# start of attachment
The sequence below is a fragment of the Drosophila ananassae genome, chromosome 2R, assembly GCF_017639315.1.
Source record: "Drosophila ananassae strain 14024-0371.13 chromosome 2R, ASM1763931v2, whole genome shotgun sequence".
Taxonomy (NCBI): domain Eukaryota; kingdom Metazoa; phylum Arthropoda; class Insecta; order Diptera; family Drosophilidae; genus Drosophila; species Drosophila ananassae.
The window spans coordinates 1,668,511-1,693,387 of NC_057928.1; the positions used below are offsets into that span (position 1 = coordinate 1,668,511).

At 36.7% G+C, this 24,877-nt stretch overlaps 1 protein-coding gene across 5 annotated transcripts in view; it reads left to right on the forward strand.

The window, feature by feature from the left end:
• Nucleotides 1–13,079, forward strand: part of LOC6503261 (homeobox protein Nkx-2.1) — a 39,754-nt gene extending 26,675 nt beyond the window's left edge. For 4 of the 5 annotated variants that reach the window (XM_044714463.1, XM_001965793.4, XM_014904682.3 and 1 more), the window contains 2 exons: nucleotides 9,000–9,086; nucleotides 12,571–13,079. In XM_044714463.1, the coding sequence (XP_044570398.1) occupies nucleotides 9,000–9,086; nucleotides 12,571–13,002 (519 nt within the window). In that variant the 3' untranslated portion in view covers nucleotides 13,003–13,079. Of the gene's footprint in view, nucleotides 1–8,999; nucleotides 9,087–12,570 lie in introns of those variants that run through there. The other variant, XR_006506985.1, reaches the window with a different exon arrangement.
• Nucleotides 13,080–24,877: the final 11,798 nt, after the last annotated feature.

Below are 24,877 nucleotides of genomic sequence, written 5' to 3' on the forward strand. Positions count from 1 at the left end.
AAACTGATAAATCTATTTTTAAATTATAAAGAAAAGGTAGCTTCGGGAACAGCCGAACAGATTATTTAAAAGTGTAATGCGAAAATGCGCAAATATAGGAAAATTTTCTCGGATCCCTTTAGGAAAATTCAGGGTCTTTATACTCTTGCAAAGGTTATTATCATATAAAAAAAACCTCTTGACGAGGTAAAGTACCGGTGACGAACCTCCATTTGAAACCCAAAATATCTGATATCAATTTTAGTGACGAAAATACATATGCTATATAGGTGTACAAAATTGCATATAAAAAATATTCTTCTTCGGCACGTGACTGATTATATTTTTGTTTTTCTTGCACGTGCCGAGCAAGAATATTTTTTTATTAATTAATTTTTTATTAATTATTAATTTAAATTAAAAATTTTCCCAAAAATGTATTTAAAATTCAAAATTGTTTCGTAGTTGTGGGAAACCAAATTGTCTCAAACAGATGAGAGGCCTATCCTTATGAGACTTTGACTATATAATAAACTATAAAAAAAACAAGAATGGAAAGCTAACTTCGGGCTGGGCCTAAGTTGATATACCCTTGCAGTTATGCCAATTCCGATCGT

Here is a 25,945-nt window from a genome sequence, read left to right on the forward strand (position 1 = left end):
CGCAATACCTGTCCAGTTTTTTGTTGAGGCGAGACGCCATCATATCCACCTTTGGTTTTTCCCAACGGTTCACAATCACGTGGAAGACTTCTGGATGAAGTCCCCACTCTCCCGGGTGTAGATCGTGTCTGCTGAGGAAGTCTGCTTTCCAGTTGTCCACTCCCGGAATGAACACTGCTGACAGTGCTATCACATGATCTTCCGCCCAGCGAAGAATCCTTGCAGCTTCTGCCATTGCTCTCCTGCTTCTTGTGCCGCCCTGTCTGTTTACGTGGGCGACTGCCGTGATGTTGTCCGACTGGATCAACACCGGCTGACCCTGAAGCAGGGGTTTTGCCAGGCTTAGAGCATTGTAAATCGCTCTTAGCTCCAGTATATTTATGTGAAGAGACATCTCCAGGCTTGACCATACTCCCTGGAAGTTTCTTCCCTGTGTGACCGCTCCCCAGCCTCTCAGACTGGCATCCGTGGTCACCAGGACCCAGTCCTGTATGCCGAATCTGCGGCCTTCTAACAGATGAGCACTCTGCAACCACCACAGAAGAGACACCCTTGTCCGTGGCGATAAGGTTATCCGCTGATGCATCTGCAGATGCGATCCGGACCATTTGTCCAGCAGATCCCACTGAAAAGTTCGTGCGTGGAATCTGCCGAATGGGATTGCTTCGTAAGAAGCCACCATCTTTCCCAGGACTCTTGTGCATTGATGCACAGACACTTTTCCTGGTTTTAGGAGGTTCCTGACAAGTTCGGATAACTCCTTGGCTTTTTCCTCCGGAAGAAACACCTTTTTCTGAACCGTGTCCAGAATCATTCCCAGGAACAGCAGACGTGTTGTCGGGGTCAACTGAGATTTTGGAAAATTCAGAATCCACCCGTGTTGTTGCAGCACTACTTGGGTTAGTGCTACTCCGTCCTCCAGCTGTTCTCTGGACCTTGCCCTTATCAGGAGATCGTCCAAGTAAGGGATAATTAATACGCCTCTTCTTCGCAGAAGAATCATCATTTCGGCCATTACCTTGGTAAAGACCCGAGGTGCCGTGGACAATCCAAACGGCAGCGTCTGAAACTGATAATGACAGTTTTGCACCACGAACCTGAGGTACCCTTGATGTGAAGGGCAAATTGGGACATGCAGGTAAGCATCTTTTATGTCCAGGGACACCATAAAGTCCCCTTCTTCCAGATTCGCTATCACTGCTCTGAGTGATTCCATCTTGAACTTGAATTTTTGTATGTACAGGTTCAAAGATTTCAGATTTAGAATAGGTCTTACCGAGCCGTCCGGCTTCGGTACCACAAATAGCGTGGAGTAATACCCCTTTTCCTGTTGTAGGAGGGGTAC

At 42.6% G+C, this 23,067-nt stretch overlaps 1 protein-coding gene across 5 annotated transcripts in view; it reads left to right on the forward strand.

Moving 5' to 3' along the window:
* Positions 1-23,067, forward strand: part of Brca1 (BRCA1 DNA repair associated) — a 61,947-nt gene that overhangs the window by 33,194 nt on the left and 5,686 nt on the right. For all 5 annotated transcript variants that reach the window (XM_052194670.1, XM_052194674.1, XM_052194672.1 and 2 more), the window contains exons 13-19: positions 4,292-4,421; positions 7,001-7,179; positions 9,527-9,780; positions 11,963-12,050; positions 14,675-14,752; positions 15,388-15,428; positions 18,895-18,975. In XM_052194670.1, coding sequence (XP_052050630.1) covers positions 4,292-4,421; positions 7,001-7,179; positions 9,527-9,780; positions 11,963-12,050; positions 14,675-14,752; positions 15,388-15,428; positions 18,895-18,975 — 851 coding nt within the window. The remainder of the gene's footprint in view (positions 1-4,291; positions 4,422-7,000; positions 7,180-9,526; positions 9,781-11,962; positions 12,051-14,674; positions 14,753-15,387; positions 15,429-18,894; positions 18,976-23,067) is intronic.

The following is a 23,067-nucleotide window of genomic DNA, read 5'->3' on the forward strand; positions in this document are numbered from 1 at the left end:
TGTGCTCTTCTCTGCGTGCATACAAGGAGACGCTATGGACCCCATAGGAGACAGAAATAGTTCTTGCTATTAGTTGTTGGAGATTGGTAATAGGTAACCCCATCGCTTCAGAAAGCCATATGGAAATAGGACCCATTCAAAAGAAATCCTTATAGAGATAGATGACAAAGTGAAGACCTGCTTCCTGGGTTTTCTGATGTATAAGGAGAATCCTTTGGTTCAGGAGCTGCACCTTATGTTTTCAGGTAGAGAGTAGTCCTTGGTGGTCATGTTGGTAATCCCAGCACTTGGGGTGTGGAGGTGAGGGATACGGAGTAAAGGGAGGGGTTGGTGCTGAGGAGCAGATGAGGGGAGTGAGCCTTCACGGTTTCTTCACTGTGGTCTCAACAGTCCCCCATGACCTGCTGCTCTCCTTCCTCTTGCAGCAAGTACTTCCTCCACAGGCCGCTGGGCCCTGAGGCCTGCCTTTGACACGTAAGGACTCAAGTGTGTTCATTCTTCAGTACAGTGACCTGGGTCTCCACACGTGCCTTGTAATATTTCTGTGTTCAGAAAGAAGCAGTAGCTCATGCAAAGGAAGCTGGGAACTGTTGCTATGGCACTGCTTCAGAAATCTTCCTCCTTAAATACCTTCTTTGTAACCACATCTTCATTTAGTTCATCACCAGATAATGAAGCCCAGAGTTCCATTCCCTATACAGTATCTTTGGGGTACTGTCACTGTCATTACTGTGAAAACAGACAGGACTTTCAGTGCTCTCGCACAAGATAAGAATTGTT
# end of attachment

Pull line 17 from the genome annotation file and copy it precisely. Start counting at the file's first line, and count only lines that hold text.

TGTGCTCTTCTCTGCGTGCATACAAGGAGACGCTATGGACCCCATAGGAGACAGAAATAGTTCTTGCTATTAGTTGTTGGAGATTGGTAATAGGTAACCCCATCGCTTCAGAAAGCCATATGGAAATAGGACCCATTCAAAAGAAATCCTTATAGAGATAGATGACAAAGTGAAGACCTGCTTCCTGGGTTTTCTGATGTATAAGGAGAATCCTTTGGTTCAGGAGCTGCACCTTATGTTTTCAGGTAGAGAGTAGTCCTTGGTGGTCATGTTGGTAATCCCAGCACTTGGGGTGTGGAGGTGAGGGATACGGAGTAAAGGGAGGGGTTGGTGCTGAGGAGCAGATGAGGGGAGTGAGCCTTCACGGTTTCTTCACTGTGGTCTCAACAGTCCCCCATGACCTGCTGCTCTCCTTCCTCTTGCAGCAAGTACTTCCTCCACAGGCCGCTGGGCCCTGAGGCCTGCCTTTGACACGTAAGGACTCAAGTGTGTTCATTCTTCAGTACAGTGACCTGGGTCTCCACACGTGCCTTGTAATATTTCTGTGTTCAGAAAGAAGCAGTAGCTCATGCAAAGGAAGCTGGGAACTGTTGCTATGGCACTGCTTCAGAAATCTTCCTCCTTAAATACCTTCTTTGTAACCACATCTTCATTTAGTTCATCACCAGATAATGAAGCCCAGAGTTCCATTCCCTATACAGTATCTTTGGGGTACTGTCACTGTCATTACTGTGAAAACAGACAGGACTTTCAGTGCTCTCGCACAAGATAAGAATTGTT